a. LEGAL MEANING OF “CONTRACT”: a contract may be defined as an exchange relationship created by oral or written agreement between two or more persons, containing at least on promise, and recognized in law as enforceable.
i. Essential Elements:
1. An oral or written agreement between two or more persons: a contract is created only because the parties, acting with free will and intent to be bound, reach an agreement on the essential terms of their relationship.
a. The law does not require that the parties reach true agreement in a subjective sense- it is enough that the words and conduct of a party evaluated on an objective standard would lead the other party to reasonably understand that an agreement was reached.
b. Volition means that a party cannot be improperly coerced or tricked into making a contract and the law has principles and standards to distinguish when pressure to make a contract is no longer acceptable and has undermined the other party’s will.
c. A contract does not have to be in writing to be binding and enforceable.
2. An exchange relationship: the primary function of a contract is to facilitate and regulate exchanges.
3. Promise: A promise is an undertaking to act or refrain from acting in a specified way at some future time- promise can be express or implied.
4. Legal recognition of enforceability: An act of private lawmaking by which persons create a kind of personalized statute to govern their relationship- recognition and enforcement through the compulsive power of the state acting through its courts.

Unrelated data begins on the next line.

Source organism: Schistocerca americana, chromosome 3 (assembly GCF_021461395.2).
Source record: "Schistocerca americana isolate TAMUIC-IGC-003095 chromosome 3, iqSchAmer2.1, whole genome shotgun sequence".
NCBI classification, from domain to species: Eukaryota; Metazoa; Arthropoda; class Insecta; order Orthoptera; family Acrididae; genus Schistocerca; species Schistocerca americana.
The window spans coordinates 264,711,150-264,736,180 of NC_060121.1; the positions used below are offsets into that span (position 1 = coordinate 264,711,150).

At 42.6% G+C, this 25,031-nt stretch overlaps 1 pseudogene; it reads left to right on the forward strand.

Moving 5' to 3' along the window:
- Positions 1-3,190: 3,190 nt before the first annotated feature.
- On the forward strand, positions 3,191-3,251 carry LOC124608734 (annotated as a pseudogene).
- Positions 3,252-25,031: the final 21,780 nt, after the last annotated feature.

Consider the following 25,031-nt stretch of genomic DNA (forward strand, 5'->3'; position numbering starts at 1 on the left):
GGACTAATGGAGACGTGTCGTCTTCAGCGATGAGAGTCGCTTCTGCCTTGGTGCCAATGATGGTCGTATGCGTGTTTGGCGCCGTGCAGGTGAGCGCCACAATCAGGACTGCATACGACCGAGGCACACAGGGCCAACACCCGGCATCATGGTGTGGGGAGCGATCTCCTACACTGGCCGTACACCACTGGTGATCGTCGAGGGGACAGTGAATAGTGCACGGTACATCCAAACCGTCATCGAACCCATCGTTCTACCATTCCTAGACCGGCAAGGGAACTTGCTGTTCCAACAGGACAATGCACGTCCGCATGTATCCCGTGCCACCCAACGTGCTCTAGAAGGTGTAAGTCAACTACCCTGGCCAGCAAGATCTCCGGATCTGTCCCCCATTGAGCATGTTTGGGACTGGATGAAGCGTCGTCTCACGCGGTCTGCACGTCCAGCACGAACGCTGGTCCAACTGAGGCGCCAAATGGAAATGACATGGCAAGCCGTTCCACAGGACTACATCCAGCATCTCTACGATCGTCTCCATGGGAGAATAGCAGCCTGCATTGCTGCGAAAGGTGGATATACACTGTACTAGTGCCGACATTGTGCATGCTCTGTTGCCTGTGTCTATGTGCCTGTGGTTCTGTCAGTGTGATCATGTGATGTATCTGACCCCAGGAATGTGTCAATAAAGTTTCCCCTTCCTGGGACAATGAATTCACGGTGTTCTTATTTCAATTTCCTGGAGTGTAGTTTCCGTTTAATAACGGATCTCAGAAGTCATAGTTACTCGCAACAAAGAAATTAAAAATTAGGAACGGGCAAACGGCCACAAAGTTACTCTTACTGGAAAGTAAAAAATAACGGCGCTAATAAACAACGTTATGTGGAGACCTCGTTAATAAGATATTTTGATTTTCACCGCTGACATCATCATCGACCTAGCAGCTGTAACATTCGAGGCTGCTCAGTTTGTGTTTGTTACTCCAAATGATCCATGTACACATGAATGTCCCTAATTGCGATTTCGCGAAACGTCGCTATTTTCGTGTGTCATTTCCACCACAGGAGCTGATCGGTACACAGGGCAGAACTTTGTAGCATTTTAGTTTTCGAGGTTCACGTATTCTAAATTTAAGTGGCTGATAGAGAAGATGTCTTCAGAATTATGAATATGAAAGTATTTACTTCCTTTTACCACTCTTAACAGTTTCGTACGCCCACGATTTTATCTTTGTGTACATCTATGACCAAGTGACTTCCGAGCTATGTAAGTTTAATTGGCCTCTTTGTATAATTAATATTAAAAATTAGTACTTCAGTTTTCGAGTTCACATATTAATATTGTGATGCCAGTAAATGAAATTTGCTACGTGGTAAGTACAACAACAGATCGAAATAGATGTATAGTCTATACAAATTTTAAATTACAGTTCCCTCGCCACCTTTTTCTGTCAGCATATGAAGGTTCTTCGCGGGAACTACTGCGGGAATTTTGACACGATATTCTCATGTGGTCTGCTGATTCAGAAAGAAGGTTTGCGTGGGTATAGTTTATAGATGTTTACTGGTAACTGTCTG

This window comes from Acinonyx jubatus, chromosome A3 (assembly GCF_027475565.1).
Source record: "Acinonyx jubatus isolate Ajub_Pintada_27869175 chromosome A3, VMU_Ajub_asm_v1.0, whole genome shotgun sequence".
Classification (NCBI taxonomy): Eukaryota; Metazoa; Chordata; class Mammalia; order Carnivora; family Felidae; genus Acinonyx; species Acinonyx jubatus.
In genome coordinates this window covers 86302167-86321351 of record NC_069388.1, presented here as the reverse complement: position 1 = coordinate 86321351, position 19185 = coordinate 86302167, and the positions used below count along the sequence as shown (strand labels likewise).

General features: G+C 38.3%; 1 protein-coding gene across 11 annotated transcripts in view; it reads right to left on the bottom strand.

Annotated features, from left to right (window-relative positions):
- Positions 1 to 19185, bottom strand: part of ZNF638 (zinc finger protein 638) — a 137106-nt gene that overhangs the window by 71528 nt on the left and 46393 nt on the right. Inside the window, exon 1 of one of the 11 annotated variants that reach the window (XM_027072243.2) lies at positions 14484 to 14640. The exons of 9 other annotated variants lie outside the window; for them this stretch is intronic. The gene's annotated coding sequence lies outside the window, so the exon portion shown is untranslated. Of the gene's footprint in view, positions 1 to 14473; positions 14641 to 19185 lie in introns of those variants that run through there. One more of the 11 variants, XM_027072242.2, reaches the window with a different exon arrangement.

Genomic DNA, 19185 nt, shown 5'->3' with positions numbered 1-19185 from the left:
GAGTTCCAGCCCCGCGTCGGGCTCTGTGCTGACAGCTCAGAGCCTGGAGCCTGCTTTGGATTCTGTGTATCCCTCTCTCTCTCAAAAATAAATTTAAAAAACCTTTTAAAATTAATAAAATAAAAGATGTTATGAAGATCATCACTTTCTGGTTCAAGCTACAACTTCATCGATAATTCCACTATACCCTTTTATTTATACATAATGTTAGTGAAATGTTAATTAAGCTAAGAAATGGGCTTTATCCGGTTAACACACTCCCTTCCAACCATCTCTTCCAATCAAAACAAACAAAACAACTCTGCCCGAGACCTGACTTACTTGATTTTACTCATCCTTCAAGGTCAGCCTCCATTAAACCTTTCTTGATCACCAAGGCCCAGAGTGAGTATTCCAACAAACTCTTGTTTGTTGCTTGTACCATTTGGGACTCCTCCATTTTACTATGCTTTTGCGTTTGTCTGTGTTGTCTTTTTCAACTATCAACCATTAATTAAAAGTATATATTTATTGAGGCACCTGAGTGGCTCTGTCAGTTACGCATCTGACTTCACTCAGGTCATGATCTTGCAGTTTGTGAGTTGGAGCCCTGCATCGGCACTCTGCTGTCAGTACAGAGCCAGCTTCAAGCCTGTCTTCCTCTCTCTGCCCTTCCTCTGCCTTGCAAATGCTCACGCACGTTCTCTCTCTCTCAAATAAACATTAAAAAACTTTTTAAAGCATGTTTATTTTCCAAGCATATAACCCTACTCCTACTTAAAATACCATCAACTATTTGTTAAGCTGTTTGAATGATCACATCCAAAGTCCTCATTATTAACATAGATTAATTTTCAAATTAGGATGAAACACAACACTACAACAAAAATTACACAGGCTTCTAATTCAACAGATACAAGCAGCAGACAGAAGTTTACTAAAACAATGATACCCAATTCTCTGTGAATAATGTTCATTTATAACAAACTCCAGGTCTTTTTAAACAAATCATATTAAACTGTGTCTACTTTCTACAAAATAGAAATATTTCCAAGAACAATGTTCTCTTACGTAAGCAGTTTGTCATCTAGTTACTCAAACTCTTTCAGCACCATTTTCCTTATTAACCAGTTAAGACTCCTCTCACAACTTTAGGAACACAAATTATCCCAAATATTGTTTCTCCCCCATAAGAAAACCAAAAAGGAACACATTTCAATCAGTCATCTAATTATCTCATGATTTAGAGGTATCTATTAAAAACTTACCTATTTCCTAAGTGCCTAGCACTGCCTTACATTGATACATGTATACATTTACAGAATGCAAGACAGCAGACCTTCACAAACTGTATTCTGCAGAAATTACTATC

b. SUBSTANTIVE BASES OF CONTRACTUAL LIABILITY:
i. Private Autonomy: The law views private individuals as possessing a power to effect changes in their legal relationships.
ii. Reliance: A recognition that the breach of a promise may work an injury to one who has changed his position in reliance of the expectation that the promise would be fulfilled.
iii. Unjust Enrichment: When someone breaks a promise they were already compensated for.
c. TYPES OF CONTRACTS:
i. Express: Formed by language, oral or written
ii. Implied: Formed by manifestations of assent other than oral or written language- by conduct.
iii. Quasi-Contract: Not contracts at all. They are constructed by courts to avoid unjust enrichment by permitting the plaintiff to bring an action in restitution to recover the amount of the benefit conferred on the defendant.
d. CREATION OF A CONTRACT
i. When a suit is brought in which one party seeks to enforce a contract or to obtain damages for breach of contract, a court must first decide whether there was in fact a contract. A court will ask three basic questions:
1. Was there mutual assent?
2. Was there any consideration or some substitute?
3. Are there any defenses to creation of the contract?
e. SOURCES OF CONTRACT LAW
i. CLASSICAL VIEW: Williston